*This post is part of the online forum on The Futures of Frederick Douglass. The contributions in this forum each highlight innovative approaches to the study of Douglass’s life and works.
A flurry of recent scholarship on Frederick Douglass has broadened coverage of his life to include that of his family.1 Given that scholarly turn, it seems appropriate to ask: what model of family best pertains to Frederick Douglass? I would like to suggest that Toni Morrison presents a provocative response in Song of Solomon (1977), her richly imagined novel about the history of an African American family coming—continuously coming—out of enslavement. One seemingly incidental moment signifies powerfully: protagonist Milkman Dead, scion of the patriarchal branch of the Dead family tree, makes his first entry into the wrong-side-of-the-tracks home of his paternal aunt, Pilate Dead, the family matriarch who lives with her unmarried daughter Reba and Reba’s teenaged daughter Hagar. Pilate takes one look at Milkman and introduces him to Hagar as “your brother.” Reba immediately corrects “brother” with “cousin,” yet Pilate stands her ground. In effect, she stands the novel’s ground: she embodies a collective ethos forged by once enslaved African American families from the crucible of historical disrupture, geographical displacement, lost or refracted memory, skewed generational lines, and fluid gender roles.
So, too, did the Douglasses. Charles Remond Douglass, youngest son of Frederick Douglass, considered his family a “dismembered” one after his father fled the United States for safe haven in Britain following John Brown’s October 1859 assault on the federal arsenal at Harpers Ferry. Yet when his father’s long-lost brother Perry Bailey Downs and family, sold down to Texas, showed up two years after Juneteenth 1865 at the Douglass family house in Rochester, New York, Charles responded dismissively, “I don’t understand in what way those people you have at home are related to you. Is that Mr. Downs your half brother? From what I have heard of their conduct, I should be afraid even to have them in the same neighborhood and more especially when you are away in the winter months.”2 What kind of family, he seemed to be asking, were the Douglasses, or the Downses, or the (ancestral) Baileys—or whatever their name?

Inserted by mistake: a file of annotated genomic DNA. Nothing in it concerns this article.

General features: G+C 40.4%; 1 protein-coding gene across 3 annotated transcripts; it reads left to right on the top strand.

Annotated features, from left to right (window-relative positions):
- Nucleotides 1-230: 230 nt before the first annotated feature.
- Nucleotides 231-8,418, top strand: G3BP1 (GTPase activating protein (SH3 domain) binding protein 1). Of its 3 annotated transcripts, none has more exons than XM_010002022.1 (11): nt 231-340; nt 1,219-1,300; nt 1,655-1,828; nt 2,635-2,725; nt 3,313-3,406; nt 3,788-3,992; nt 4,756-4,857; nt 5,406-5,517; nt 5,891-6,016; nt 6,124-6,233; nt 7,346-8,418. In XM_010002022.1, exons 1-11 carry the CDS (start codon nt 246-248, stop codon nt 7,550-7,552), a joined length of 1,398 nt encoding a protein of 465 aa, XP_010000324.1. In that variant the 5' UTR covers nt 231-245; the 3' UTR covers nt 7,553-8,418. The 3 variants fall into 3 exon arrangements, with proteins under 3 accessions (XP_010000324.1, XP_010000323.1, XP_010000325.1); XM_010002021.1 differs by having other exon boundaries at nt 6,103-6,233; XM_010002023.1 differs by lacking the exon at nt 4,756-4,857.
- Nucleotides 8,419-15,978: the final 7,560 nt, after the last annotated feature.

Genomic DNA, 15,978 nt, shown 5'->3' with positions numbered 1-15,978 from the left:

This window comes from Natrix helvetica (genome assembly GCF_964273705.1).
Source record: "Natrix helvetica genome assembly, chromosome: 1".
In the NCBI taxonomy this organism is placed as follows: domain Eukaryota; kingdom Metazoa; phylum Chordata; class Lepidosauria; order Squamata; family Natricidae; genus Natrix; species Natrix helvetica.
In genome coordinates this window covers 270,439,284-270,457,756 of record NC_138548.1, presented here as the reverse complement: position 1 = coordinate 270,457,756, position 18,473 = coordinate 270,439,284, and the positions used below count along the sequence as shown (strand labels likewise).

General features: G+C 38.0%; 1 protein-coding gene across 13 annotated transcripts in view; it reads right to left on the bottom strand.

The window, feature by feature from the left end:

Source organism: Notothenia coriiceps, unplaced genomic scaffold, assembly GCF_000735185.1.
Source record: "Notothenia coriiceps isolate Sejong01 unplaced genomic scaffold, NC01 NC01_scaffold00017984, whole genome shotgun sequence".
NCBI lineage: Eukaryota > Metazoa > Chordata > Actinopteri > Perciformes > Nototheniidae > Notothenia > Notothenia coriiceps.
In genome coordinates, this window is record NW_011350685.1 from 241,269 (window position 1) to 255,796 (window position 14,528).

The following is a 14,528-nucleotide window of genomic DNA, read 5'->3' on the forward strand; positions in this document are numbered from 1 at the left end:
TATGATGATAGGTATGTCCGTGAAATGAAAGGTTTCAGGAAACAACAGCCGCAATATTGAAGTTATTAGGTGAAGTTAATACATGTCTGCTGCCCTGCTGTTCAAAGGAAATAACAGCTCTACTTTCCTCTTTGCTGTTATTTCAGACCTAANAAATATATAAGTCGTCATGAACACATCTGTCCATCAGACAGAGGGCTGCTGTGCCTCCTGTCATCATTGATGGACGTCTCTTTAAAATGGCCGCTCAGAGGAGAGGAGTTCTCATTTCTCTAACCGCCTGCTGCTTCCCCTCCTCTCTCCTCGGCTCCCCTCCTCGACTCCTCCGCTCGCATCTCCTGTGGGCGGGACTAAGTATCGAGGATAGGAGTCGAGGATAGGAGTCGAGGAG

I would like to offer the term—over and against Charles’s—that they were a “re-membered family.” To “re-member” was the immediate response of myriads of post-Civil War African American families seeking to reclaim lost or scattered members into a reconstituted collective. The impulse was most urgent in the years immediately following the cataclysm of slavery and warfare, but it continued long after. For many families, like the Deads of Song of Solomon, it continues to the present moment. In talking in this context about the Baileys/Douglasses originating in Talbot County, Eastern Shore, Maryland, I mean a more inclusive, loosely structured, fluidly organized unit than the normative nuclear family in which siblings and cousins, and possibly adoptees as well, might relate with one another with varying degrees of interchangeability.
Such a family model would be more likely to transcend geographical and chronological limits that often shape and define nuclear family, as well as conventional single-figure biography. In effect, taking account of family on this basis expands the practice of biography longitudinally and latitudinally. Longitudinally, it shifts life span from an individual’s mortal limits to a family’s unbroken continuity, rendering the flow of time discernible as an ongoing, embodied quality and quite possibly a reversible one, as later generations retrieve their family past via memory (a pattern traceable in this instance via Bailey/Douglass family scrapbooks, oral and written testimony, and family websites). Latitudinally, this model broadens the field of scrutiny by introducing a fuller array of agents, places, and events that combine to form a more nearly composite whole. Its overall goal is ambitious: to reconstruct and remember a family comprehensively both from within and without as a historically continuous entity.
Drawing on this rationale and definition of African American family, I would like to speak more directly, if only sketchily, about how this composite genealogical model of family might figure in a biographically-posed discussion of Frederick Douglass and family. I will speak in terms of three fundamental factors—geography, chronology, and media—and explain how I think they can be used to enhance the writing of African American biography.